As these types of systems expand, flows of virgin resources steadily decrease and the amount of cyclical transformation increases. Ken Webster has observed that in these systems, throughput is replaced by roundput.5 The same applies to financial resources: instead of money flowing quickly through a community in a linear way, there are many more exchanges of money that deliver greater social value.


After long periods in which a particular mindset has dominated, it is common to wonder whether dramatic change is even possible. The “adaptive cycle model,” developed by scientists Holling and Gunderson, describes the dynamics of change in complex, self-organizing systems.6 It asserts that systems go through long periods of growth with increasing levels of connectedness, which leads to fragility and then a release phase in which the system can undergo rapid and dramatic change. A subsequent reorganization phase completes the cycle by preparing the way for the next phase of growth, this time of a potentially very different kind.

What needs to be designed today is a state of dynamic equilibrium: a regenerative system with balanced levels of growth, decay, and renewal. Pursued to its ultimate form, with fully regenerative materials integrated into comprehensive cyclical systems modelled on ecosystems, this approach would grow many of the things we want to grow, like carbon sequestration, economic resilience, community cohesion, and wildlife habitats, all while shrinking the use of toxins, fossil fuels and other non-renewable resources.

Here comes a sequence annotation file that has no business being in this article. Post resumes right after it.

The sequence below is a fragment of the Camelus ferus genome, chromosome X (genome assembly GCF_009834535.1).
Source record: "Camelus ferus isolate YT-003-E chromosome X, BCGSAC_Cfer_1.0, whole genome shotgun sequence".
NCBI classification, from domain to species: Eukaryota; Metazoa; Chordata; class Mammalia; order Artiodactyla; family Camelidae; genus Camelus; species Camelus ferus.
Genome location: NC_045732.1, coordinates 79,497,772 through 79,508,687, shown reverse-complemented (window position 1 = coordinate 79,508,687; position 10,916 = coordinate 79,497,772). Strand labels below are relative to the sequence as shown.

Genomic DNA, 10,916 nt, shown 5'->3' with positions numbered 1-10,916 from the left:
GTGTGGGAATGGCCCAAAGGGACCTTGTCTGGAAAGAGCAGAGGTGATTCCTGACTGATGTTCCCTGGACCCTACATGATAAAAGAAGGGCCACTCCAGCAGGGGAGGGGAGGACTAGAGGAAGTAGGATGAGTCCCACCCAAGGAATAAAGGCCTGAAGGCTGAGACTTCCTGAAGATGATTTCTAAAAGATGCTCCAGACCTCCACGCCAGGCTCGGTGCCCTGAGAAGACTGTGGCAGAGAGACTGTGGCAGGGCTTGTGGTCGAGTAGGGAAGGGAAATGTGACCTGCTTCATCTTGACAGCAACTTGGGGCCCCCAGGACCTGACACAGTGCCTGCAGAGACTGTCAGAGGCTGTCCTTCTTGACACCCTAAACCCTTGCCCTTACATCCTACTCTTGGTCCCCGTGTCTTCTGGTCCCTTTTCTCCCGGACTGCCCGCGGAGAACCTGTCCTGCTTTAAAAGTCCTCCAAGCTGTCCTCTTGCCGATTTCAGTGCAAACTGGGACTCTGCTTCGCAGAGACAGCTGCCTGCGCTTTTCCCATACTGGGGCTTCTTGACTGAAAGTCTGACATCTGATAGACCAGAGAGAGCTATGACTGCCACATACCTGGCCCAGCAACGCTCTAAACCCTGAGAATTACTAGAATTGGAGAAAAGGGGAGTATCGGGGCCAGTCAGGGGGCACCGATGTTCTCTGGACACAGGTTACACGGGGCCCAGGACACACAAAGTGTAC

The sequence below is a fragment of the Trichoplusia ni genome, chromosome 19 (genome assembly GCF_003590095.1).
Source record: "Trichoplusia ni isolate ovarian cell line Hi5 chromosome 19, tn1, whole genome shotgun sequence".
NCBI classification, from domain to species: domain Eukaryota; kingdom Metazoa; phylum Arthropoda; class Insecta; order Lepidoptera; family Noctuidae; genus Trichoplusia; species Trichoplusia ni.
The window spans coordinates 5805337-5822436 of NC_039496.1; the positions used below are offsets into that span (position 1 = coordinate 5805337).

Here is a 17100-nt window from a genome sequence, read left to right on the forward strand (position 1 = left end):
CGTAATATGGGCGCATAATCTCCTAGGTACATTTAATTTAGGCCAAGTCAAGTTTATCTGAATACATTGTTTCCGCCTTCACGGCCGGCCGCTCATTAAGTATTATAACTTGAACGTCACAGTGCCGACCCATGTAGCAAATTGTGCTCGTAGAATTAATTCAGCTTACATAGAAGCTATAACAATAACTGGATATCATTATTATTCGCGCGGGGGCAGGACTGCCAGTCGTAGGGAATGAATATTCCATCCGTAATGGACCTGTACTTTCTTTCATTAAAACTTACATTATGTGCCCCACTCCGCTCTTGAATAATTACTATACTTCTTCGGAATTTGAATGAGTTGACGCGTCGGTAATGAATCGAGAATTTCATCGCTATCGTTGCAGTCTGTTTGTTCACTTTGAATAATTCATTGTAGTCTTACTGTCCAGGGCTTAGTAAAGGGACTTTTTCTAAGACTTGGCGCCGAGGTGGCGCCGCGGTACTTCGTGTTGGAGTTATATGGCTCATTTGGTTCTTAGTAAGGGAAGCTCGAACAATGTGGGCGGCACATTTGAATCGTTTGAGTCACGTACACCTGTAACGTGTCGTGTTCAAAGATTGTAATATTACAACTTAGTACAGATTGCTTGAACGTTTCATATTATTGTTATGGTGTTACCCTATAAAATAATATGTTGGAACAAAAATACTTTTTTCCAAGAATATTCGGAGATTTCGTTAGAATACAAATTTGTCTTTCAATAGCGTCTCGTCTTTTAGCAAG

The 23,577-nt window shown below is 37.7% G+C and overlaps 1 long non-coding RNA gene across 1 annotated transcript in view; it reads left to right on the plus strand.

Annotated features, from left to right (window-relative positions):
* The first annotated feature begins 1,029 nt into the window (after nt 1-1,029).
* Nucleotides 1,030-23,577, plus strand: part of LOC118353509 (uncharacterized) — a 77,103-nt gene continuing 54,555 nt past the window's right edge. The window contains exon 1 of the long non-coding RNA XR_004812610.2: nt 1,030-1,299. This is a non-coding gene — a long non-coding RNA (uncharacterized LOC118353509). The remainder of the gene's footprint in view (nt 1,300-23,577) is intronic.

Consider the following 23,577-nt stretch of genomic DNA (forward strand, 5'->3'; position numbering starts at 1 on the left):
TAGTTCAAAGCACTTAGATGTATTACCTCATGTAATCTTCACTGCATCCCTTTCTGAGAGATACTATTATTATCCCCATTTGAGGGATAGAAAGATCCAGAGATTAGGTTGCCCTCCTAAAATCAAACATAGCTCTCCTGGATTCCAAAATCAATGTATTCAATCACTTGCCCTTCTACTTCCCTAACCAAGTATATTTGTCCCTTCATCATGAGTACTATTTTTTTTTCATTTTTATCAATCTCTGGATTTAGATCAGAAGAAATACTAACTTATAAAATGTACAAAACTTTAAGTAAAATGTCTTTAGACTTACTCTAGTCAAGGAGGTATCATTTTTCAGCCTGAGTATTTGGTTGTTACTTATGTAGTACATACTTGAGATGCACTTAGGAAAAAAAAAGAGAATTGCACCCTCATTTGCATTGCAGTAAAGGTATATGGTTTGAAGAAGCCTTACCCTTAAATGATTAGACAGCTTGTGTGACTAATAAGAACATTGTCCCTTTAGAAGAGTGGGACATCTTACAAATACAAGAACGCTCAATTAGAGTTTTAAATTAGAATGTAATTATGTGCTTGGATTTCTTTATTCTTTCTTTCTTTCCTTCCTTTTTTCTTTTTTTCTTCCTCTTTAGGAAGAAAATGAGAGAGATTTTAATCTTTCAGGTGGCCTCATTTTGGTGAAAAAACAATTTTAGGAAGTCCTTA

Designing for dynamic equilibrium means rethinking the materials we use in our buildings to allow for full cyclical use, reimagining infrastructure to optimise synergies between cycles of food, energy, water and waste, and a whole new sector of economic activity comprising repairers, dismantlers, recyclers, and waste transformers.

However, we should not continue the mistake of the last two decades in thinking that all we need for these changes to occur is a few exemplars as catalysts and positive advocacy as fuel. For this new paradigm of regenerative growth to occur in any meaningful sense will require a radical transformation of the current economic order. Realistically this will only occur through bold policies like The Green New Deal, large-scale coordinated efforts like “Construction Declares,”7 and large scale, non-violent public protests that continue to highlight the failings of the existing paradigm and pressure governments into creating conditions for another one to flourish.